- Tri-City's income from in-patient or overnight care -- another strong indicator of a hospital's financial health -- dropped from 77 percent to 64 percent of total revenue. Palomar Pomerado boosted its in-patient income from 77 percent to 78 percent of its revenue, bucking county and state trends toward less-expensive outpatient care.
- Palomar's net income -- the money it made after all expenses were tallied -- averaged $7.4 million a year over the period 1995-2007, nearly 15 times greater than the $497,830 average netted by Tri-City. The county's other hospitals, on average, reported an annual net income of $5.8 million for the same period. Palomar's sister hospital, Pomerado, netted an average of $1 million a year.
- Tri-City has lost the largest number of its potential patients -- more than 2,100 -- to the neighboring, publicly owned Palomar Pomerado district, not to the large private nonprofit hospitals to the south that its staff commonly identifies as archrivals.
Larry Anderson, Tri-City's interim chief executive officer since January, did not dispute the findings.
"This hospital has to do a better job of recognizing the competitive environment it is in," he said in an interview.
Anderson, whose contract recently was extended to Oct. 31, sharply criticized his chief competitors, PPH and Scripps Memorial Hospital Encinitas, for what he called taking more than their share of patients from the Tri-City area. A public hospital cannot sit idly by "and let it be picked apart by competitors …" Anderson said.
He said the numbers reflect many years of following a different approach: "Tri-City's philosophy hasn't been to grow, raid or compete with other hospitals," he said.
That mind-set arises in part from Tri-City's role as a public district hospital run by an elected board of directors. Other local hospitals include private nonprofit and for-profit models.
Still, Tri-City's inability to change course to meet the challenges of a 21st-century health care marketplace stands in marked contrast to Palomar, North County's other large public hospital district with the same governance model.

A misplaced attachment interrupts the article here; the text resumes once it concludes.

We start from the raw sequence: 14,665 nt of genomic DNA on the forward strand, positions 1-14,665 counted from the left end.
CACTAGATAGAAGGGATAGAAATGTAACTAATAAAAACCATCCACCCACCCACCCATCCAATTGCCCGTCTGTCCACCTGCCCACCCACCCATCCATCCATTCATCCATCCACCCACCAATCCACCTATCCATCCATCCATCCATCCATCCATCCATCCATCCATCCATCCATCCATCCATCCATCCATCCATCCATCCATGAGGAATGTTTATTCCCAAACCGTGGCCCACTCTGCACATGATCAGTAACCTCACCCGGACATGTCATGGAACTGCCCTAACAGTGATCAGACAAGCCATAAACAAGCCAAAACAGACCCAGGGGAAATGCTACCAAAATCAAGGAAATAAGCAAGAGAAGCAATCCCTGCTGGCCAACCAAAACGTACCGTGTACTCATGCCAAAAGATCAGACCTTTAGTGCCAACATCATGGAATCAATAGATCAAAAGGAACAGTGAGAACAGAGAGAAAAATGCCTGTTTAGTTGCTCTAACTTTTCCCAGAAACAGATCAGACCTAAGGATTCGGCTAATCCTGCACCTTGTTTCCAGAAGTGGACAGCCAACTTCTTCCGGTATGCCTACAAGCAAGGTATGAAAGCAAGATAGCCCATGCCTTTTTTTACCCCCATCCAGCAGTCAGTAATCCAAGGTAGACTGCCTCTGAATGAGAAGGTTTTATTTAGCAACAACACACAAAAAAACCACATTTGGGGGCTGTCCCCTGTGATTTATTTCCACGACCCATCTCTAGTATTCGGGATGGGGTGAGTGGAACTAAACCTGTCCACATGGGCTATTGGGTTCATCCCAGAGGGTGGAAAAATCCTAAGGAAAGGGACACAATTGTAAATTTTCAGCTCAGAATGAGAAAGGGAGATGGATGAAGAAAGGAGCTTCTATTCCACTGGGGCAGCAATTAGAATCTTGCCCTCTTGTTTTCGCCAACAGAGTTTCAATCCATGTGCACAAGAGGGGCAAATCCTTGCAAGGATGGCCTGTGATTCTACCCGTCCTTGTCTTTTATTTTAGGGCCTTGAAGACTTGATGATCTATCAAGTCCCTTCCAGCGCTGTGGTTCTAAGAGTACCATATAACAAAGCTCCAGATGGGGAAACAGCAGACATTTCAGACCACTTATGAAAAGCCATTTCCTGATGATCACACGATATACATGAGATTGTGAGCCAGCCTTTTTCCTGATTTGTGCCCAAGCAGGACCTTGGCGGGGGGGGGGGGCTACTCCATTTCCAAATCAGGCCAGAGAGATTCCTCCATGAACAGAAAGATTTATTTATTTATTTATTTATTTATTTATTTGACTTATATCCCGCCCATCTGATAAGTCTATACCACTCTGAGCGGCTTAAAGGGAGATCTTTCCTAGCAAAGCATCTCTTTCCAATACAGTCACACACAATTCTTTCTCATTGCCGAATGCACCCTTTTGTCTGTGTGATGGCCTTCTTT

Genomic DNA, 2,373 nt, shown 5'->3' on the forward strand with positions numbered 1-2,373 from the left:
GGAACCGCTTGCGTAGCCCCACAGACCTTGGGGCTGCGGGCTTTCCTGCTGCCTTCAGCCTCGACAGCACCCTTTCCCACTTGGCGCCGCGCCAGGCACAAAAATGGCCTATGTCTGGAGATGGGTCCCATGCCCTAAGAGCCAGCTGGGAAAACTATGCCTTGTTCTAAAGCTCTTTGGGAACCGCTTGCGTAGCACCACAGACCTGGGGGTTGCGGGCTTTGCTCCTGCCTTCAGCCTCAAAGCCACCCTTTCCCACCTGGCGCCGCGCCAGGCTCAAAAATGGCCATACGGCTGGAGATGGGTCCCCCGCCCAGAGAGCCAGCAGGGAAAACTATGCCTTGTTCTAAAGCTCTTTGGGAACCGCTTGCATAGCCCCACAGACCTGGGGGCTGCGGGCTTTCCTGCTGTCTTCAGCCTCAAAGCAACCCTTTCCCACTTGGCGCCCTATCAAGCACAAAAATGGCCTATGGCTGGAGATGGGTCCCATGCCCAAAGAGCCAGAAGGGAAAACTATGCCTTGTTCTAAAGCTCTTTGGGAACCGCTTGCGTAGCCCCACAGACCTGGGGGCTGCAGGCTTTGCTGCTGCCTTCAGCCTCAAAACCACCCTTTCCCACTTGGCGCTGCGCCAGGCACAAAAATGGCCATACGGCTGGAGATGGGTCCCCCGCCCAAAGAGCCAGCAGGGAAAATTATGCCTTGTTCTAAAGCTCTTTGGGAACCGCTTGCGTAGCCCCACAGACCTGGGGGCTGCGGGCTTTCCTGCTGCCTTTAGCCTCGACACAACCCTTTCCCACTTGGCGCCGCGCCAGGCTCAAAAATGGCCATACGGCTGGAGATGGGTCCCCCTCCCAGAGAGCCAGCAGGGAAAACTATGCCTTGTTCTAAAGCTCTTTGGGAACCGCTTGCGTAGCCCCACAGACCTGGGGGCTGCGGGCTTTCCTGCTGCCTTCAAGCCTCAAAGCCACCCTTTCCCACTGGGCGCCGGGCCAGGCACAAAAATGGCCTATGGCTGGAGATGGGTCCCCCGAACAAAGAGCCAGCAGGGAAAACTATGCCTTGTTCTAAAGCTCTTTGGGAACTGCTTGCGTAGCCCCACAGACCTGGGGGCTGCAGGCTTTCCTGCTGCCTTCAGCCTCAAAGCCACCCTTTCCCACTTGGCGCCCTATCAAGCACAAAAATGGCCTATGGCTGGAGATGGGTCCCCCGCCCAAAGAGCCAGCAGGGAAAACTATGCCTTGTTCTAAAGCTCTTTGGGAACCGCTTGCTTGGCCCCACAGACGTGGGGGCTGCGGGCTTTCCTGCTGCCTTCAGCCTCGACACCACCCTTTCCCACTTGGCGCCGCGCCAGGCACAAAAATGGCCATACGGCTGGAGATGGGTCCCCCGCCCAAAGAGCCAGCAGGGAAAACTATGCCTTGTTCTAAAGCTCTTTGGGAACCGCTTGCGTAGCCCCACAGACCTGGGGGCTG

Palomar appears to have found the formula for success that has eluded three consecutive Tri-City CEOs and seven board chairmen over 13 years.
Palomar Pomerado Health has been led for six years by President and CEO Michael C. Covert, a seasoned hospital administrator with national experience, and by a board of largely experienced members who typically work as a team. Under their watch, the district has expanded its patient base, strengthened community support and begun construction of a new hospital.
Tri-City's leadership continues to founder.
A newly elected board majority met in December, fired the district's attorney and placed on leave the hospital's eight top administrators -- including 10-year CEO Art Gonzalez -- and launched an internal investigation. The board has refused to make public the probe's results and never explained the cause of the shakeup, which caught the attention of health executives nationwide.
In just the past five weeks, the Tri-City board demoted its chairwoman and formally fired Gonzalez, who could receive up to $1 million under a severance agreement. His replacement, Anderson, fired the other seven top executives. Earlier this month, the chief nursing officer and the district's interim law firm gave notice of their plans to resign.
"Almost on a daily basis, my patients in cardiac rehab ask me if things are OK here," nurse Terri Hueners told a standing-room-only crowd at a dramatic April 30 board meeting.
At the meeting, an estimated 250 doctors, nurses, aides and even auxiliary volunteers urged the board to study a radical change, such as converting from public to private ownership. The board will take up that question again Thursday.